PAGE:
Coldplay frontman Chris Martin says he had to reconcile his “very homophobic” past before coming to terms with his own sexuality.
The Grammy-winner sat down with Rolling Stone’s founder and editorial director Jann S. Wenner for a wide-ranging, in-depth interview released on Tuesday that touched on everything from his “brutal” British upbringing and his religious beliefs to his insecurities and global fame.
As a young teen, Martin was sent to an all-boys boarding school and recalls confronting “some stuff with religion and sexuality and everything” that informed his identity.
The singer explained that he developed a complex relationship with religion that made him feel both connected to humanity but also increasingly isolated over his fears of being gay.
“When I went to boarding school, I walked a bit funny and I bounced a bit and I was also very homophobic because I was like, ‘If I’m gay, I’m completely fucked for eternity’ and I was a kid discovering sexuality,” he said. ”Maybe I’m gay, maybe I’m this, maybe I’m that, I can’t be this.”
Martin revealed he was “terrified” due to the comments from his schoolmates, whom he described as a group of “quite hardcore kids.”
“For a few years, they would very much say, ‘You’re definitely gay,’ in quite a full-on manner, quite aggressively telling me that and it was weird for me for a few years,” he continued.
At the time, the “Yellow” singer admitted he didn’t know if he was actually gay, adding that it created “terrible turmoil.”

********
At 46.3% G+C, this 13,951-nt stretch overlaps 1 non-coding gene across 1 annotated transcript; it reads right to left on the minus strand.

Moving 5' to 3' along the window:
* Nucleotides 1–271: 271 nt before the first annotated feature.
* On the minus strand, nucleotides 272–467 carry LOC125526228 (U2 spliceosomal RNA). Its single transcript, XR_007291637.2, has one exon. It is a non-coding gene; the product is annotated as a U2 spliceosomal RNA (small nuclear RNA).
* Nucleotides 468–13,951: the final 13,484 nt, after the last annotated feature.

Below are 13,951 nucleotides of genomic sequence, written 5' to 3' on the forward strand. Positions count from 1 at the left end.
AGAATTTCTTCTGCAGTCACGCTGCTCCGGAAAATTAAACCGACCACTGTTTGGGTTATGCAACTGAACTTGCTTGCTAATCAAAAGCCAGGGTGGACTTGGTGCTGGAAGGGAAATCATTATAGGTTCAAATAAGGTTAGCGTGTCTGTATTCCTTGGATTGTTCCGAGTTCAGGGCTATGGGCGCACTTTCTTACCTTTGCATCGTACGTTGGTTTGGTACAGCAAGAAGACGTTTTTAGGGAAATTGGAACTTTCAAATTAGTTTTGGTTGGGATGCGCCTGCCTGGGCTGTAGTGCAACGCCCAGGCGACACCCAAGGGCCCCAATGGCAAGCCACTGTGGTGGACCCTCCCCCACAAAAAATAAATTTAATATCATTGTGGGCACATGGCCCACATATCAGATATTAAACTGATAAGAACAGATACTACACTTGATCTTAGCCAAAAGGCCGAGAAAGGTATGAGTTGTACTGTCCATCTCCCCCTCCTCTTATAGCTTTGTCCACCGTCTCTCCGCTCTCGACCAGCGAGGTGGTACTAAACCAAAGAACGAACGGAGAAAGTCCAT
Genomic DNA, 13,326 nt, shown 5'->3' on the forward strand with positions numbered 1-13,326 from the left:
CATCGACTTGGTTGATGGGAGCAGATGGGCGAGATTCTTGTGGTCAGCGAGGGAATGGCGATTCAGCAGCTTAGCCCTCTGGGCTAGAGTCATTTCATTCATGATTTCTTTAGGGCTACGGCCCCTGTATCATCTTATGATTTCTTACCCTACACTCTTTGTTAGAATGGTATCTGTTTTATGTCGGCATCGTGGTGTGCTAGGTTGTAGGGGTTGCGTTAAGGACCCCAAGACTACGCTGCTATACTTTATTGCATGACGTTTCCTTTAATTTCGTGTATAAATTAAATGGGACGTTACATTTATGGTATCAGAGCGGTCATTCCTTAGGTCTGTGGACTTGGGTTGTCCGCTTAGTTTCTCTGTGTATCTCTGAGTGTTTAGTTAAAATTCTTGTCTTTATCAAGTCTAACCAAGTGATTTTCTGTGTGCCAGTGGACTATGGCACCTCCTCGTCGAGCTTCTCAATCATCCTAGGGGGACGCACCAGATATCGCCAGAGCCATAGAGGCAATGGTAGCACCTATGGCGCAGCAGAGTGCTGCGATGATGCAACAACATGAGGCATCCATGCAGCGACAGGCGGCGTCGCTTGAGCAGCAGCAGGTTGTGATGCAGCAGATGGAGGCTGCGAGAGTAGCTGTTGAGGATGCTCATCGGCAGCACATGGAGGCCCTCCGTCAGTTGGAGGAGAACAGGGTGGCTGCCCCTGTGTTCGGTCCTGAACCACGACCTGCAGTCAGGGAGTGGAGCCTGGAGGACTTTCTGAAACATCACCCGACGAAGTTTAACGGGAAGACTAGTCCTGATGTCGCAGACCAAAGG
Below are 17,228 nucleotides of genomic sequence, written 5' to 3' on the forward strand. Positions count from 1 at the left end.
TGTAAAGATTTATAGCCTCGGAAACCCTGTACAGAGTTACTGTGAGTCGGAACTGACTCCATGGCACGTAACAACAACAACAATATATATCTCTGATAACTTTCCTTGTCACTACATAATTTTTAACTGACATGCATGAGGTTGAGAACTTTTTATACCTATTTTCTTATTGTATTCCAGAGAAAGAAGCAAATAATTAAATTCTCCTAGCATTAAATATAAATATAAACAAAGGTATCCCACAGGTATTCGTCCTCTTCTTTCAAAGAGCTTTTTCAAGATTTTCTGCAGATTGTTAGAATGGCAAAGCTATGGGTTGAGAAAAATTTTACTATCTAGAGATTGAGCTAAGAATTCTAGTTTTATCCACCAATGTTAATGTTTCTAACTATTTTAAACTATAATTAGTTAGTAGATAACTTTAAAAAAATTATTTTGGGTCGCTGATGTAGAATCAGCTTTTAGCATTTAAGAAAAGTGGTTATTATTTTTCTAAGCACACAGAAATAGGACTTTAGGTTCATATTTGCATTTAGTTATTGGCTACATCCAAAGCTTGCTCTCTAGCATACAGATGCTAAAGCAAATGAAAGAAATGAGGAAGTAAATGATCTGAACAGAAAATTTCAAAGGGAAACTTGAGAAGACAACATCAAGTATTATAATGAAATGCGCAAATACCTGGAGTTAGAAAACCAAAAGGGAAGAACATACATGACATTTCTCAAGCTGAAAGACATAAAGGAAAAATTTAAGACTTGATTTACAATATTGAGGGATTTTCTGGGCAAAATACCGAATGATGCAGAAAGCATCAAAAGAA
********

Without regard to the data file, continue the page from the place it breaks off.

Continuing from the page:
Martin would go on to marry actor and entrepreneur Gwyneth Paltrow, with whom he shares two children ― Apple, 15, and Moses, 13 ― before splitting with her in 2016. He’s since been linked to actor Dakota Johnson but remains fiercely private about his personal life.
Martin recalled later in the interview that eventually, something within him shifted as he came to reject the intolerance that had been ingrained in him.
“About 15 and a half, I don’t know what happened, I was like, ‘Yeah, so what?’ and then it all just stopped overnight. It was very interesting,” he said.
He attributes his changing outlook to “just growing up a bit” and recognizing that some of his own heroes were out gay men.
“[I had] a bit more exposure to the world, thinking, ‘A lot of my heroes are gay,’ or whatever. Whatever they are, it doesn’t really matter,” he explained. “So what that did was ease a big pressure and then made me question, ‘Hey maybe some of this stuff that I’m learning about God and everything ― I’m not sure if I subscribe to all of this particular religion.’”
Martin says he’s since established a different relationship with God that’s “not really any one religion for me.”
Religion is, however, a major theme in Coldplay’s new album “Everyday Life,” which Martin described as “very raw and pure.”
“It’s the first time we really said what we think about some things,” he said of the album. “And it’s trying to be empathetic and it’s a bit unfiltered.”
For the full interview, head over to Rolling Stone.
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